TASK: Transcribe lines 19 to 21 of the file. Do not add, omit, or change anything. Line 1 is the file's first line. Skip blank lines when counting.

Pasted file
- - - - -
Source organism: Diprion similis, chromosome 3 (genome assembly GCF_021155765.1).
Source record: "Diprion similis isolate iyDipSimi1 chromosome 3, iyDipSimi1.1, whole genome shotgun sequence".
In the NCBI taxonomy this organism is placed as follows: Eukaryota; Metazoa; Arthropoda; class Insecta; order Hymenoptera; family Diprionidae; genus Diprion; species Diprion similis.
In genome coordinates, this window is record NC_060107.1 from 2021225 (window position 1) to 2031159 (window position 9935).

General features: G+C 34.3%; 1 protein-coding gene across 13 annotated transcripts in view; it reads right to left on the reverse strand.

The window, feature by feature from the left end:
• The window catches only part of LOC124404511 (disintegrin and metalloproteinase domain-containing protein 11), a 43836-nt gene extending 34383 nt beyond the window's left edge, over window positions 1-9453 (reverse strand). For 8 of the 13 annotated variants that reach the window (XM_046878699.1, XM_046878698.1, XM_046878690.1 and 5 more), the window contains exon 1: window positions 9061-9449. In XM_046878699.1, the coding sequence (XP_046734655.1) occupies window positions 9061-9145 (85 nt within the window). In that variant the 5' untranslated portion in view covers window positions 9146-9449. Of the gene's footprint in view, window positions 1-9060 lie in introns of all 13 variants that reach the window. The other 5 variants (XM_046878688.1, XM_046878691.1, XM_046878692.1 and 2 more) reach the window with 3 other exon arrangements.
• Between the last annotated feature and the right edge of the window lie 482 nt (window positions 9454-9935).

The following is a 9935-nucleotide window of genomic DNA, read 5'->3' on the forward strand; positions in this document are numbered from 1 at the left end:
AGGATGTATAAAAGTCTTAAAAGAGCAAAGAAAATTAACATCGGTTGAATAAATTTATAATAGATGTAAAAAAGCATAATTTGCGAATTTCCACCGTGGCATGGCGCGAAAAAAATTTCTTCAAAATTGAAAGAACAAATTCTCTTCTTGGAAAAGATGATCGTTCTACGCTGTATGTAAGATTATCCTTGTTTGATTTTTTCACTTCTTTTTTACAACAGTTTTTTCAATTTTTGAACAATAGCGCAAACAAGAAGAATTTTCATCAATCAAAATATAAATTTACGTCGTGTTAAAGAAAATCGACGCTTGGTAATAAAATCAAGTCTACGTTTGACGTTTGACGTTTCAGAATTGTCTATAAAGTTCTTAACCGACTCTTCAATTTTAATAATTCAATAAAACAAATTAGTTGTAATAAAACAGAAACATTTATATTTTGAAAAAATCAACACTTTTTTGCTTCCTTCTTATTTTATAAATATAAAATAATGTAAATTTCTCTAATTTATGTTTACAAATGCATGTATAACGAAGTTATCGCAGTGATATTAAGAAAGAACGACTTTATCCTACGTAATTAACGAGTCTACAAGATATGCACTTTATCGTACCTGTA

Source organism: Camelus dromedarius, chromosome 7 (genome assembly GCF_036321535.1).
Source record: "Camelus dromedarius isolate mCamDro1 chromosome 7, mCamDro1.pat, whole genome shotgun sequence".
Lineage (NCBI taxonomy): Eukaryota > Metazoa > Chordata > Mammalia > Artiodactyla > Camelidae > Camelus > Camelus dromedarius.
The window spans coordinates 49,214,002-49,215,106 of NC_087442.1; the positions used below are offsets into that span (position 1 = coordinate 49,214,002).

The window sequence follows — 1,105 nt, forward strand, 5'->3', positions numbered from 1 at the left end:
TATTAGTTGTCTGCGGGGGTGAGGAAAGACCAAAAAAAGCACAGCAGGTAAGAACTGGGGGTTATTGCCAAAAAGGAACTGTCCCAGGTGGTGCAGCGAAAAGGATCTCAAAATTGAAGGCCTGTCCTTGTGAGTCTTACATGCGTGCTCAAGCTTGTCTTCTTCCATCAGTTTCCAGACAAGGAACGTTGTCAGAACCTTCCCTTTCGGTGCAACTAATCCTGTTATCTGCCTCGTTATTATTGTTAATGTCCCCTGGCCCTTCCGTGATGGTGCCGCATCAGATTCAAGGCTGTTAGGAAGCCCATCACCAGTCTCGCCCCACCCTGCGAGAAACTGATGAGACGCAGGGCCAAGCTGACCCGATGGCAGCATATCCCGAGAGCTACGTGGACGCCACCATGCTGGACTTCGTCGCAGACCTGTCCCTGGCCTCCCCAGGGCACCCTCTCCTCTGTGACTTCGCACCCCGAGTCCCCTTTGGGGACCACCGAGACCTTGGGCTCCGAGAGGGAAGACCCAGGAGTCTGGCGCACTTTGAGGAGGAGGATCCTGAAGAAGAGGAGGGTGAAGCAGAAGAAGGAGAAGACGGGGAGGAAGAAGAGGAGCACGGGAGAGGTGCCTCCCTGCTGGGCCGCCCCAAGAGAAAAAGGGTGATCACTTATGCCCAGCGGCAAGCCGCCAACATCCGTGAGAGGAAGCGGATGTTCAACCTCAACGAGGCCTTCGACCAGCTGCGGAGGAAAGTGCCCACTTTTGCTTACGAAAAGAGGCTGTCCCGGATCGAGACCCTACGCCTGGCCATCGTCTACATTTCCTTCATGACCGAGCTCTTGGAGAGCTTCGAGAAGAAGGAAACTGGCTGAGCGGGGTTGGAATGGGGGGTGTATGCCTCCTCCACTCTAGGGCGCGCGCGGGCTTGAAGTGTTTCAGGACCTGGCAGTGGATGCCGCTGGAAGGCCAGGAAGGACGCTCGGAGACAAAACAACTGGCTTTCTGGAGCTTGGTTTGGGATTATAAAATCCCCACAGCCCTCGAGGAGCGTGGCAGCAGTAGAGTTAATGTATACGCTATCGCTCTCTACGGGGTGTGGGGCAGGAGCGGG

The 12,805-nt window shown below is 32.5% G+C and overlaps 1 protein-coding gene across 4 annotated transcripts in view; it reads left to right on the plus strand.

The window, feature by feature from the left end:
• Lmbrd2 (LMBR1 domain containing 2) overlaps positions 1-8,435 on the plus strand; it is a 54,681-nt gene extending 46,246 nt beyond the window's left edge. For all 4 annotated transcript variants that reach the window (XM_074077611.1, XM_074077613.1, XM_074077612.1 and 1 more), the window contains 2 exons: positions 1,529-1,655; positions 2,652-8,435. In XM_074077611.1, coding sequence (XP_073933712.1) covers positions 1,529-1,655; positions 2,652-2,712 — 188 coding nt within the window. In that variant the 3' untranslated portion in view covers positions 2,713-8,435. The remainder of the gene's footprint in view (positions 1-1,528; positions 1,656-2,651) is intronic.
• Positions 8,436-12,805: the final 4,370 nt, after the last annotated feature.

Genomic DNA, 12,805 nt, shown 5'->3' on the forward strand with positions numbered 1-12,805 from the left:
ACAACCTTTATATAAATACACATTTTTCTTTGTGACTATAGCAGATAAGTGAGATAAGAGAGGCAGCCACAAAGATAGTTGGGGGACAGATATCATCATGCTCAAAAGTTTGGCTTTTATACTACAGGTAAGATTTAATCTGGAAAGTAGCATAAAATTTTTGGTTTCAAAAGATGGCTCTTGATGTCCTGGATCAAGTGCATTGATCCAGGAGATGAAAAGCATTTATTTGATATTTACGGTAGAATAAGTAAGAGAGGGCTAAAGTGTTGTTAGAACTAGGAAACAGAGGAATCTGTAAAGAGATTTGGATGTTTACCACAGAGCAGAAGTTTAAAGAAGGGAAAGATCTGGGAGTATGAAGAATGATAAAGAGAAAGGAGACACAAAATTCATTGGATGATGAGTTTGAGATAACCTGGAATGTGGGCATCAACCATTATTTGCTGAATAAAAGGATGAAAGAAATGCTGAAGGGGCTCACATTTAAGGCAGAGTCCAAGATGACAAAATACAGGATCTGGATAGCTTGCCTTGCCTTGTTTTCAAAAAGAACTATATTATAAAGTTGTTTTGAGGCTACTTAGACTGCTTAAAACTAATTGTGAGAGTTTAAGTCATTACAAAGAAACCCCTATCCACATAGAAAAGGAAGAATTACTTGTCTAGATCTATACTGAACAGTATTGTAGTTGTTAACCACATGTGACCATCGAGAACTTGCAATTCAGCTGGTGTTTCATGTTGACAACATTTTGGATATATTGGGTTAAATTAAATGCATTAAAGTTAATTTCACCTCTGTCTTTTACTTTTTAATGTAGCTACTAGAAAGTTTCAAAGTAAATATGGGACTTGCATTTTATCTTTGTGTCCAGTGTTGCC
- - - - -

• Lmbrd2 (LMBR1 domain containing 2) overlaps positions 1-8,435 on the plus strand; it is a 54,681-nt gene extending 46,246 nt beyond the window's left edge. For all 4 annotated transcript variants that reach the window (XM_074077611.1, XM_074077613.1, XM_074077612.1 and 1 more), the window contains 2 exons: positions 1,529-1,655; positions 2,652-8,435. In XM_074077611.1, coding sequence (XP_073933712.1) covers positions 1,529-1,655; positions 2,652-2,712 — 188 coding nt within the window. In that variant the 3' untranslated portion in view covers positions 2,713-8,435. The remainder of the gene's footprint in view (positions 1-1,528; positions 1,656-2,651) is intronic.
• Positions 8,436-12,805: the final 4,370 nt, after the last annotated feature.

Genomic DNA, 12,805 nt, shown 5'->3' on the forward strand with positions numbered 1-12,805 from the left: